While I do not agree with so many of political positions most of my fellow Cubans in Miami take, they are right on this one. It is morally bankrupt to hold a public lynching and call yourself ethical. Do not be fooled, this is not an argument about journalistic ethics or about right wing vs. left-wing politics, it’s about power and control, and putting Cubans who are a powerful group of Hispanics in their place. It is not lost in the establishment of this country that Hispanics are the largest minority in this country and growing, daily changing the face of this country.

A newspaper needs to be about diverse opinions. Don’t chastise those who express the opinions that the majority of the city’s population holds. Instead, let their voices be heard while also providing a forum for dissent voices as well.

What The Miami Herald did was a cowardly racist act. Liberals are as much capable of this as conservatives. Sad but true.

heraldphobe said...

In connection with the Varela incident at the Herald, he was quoted as saying "I am Cuban and I am not any Chihuahua."

At the time of the Chihuahua incident earlier on, I read a published letter by Armando Valladares (the former Cuban political prisoner and U.S. envoy to the UN who wrote "Against All Hope") which came down very hard on Tom Fiedler and called for his resignation or dismissal.

As much as I respect Valladares, I thought maybe he was being a little extreme, but what's transpired since then involving Fiedler is not at all reassuring. Actually, it only seems to be getting worse. It's definitely not a pretty picture.

Manuel A. Tellechea said...

Let's try not to make a hero out of this very disturbed man. Yes, he made some vital points, but I think most people will dismiss the source before they take into consideration his points. I wonder if he has not unintentionally done all Cuban-Americans great harm by reinforcing the popular perception of us as intransigent fanatics living in a time-warp, which the liberal media created and has sustained for 48 years.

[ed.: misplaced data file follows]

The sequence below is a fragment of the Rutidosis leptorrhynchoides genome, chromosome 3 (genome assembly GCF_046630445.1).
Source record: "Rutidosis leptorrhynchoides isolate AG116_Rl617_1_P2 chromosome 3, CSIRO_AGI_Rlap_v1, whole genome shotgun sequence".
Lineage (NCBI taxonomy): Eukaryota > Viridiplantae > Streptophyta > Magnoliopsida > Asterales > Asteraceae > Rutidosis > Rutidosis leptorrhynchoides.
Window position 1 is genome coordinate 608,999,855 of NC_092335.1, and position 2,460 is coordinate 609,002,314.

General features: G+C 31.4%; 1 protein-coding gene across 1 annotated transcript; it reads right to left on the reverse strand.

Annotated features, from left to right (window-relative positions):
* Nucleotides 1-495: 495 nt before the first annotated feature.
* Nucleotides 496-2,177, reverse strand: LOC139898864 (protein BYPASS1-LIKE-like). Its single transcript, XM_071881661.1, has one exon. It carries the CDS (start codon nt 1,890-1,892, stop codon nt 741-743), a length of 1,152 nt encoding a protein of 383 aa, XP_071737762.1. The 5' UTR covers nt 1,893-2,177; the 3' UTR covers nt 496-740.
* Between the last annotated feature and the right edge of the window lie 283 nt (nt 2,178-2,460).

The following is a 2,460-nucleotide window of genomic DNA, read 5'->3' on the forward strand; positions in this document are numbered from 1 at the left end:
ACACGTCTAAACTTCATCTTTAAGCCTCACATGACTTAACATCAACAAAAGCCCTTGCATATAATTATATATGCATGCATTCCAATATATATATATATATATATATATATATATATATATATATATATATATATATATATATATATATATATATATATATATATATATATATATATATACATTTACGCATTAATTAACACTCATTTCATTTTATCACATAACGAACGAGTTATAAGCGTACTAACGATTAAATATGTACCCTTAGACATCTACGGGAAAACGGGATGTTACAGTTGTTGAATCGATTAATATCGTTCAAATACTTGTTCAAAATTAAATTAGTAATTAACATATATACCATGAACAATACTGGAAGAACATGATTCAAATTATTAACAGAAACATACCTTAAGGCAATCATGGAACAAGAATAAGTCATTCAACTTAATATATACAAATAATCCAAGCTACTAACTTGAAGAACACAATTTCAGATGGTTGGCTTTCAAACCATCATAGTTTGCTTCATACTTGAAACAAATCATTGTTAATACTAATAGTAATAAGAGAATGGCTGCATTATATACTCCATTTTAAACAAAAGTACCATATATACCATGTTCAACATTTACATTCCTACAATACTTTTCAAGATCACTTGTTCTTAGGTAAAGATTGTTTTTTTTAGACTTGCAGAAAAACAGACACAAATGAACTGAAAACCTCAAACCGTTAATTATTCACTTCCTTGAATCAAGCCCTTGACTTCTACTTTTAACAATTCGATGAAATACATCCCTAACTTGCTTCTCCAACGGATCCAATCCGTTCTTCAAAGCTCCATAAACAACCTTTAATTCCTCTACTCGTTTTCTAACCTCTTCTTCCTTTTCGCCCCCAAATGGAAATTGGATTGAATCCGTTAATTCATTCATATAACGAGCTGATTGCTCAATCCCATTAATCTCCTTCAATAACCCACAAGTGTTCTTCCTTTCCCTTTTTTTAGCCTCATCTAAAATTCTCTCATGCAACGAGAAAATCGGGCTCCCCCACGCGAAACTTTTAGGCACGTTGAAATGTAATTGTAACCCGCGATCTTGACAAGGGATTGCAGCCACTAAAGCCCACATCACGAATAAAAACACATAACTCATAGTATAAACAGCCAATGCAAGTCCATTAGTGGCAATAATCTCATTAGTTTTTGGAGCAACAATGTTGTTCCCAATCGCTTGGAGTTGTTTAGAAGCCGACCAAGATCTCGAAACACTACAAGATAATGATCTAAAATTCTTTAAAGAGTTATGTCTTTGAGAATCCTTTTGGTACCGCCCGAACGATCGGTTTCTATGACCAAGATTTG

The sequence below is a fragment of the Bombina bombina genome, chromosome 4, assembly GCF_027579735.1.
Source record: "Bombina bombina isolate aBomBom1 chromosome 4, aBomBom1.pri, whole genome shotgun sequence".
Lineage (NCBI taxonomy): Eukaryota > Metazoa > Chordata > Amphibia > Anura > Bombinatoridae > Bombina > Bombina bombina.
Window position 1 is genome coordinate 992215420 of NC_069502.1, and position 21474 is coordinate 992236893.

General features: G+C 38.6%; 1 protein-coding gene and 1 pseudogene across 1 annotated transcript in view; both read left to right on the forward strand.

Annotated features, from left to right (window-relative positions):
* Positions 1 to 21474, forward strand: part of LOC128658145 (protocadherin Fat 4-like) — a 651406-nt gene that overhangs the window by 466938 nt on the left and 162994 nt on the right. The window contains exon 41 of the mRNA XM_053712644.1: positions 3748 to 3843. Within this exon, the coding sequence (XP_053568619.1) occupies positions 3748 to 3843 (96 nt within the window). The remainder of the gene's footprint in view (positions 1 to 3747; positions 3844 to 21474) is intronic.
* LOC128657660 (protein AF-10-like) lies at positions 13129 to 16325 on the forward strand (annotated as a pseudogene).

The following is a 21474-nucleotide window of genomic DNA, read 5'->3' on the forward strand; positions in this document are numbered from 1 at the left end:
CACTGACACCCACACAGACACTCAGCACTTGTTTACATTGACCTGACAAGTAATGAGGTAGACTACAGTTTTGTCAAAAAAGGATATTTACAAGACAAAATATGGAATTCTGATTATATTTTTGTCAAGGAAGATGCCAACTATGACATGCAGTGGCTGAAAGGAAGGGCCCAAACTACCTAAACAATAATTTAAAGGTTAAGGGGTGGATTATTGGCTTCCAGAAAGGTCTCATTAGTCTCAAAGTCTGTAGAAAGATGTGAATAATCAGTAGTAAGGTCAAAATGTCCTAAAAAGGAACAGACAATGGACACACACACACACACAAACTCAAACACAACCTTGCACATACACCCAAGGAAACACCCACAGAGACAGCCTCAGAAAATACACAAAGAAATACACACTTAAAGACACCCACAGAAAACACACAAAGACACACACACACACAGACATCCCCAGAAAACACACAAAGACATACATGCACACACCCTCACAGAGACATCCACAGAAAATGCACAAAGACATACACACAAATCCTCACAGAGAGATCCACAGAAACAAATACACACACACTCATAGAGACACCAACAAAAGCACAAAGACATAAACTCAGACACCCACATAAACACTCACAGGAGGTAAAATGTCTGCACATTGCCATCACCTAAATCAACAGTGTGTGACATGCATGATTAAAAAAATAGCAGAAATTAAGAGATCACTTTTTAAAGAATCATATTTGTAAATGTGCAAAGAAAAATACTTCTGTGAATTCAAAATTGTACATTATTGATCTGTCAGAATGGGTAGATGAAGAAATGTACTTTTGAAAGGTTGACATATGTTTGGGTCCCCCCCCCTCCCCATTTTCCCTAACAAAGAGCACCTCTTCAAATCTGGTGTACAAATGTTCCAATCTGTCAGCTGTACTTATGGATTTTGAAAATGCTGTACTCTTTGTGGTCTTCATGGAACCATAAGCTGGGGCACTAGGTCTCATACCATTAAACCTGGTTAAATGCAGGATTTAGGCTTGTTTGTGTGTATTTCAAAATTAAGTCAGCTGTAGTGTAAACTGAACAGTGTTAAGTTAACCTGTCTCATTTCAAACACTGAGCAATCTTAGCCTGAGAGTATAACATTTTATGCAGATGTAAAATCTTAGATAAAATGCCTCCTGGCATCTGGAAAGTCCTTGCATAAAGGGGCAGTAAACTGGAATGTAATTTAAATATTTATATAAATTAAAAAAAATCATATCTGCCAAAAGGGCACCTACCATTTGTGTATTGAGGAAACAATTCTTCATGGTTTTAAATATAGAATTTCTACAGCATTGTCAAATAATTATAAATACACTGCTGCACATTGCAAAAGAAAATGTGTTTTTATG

heraldphobe said...

It's not about painting Varela as a hero or a martyr. It's about finding out what's behind what he did (and there may have been more than one reason). The problem is, if there's actually substance to his allegations, how likely is it that the Herald organization would air that kind of dirty laundry, especially now?

Anonymous said...

The most disturbing thing to me is that no one, especially not the Herald, has published word one about the incident that occurred last month in which a vagrant made it past security up to the second floor, threatened to do harm, and became involved in an altercation with several Herald employees, some of whom needed medical attention.

On a slow news day, this lone nut would have made the national news. Given the tragic suicide by Teele in the building a year earlier, it was clearly newsworthy. Yet the Herald did not report the incident. As an ex-employee, I can guess from firsthand experience why no one has come forward about the incident: they are afraid for their jobs.

Henry "Conductor" Gomez said...


If you know anyone that will corroborate the story about the vagrant please have him/her email me. I would like to follow up with a post about that but I need a first hand account from someone. I don't have to name their name but I need to know their name to publish the story.

Anonymous said...

I'm sure there are plenty of readers of your blog that still work at the Herald and would be willing to corroborate this story. Since the suspect was arrested by Miami police I'm sure it shouldn't be too hard to fact-check. You might also ask the Herald directly for a confirmation.

Henry "Conductor" Gomez said...

So far no confirmation from anyone about the vagrant in the Herald building. Tom Fiedler denied knowledge of the incident. A call to the PIO of the Miami police has resulted in no info about the incident either. He was checking the records a little further back and I will post his answer.

Anonymous said...

Wow. Ask them if the name Gary Gin rings a bell. Unbelievable.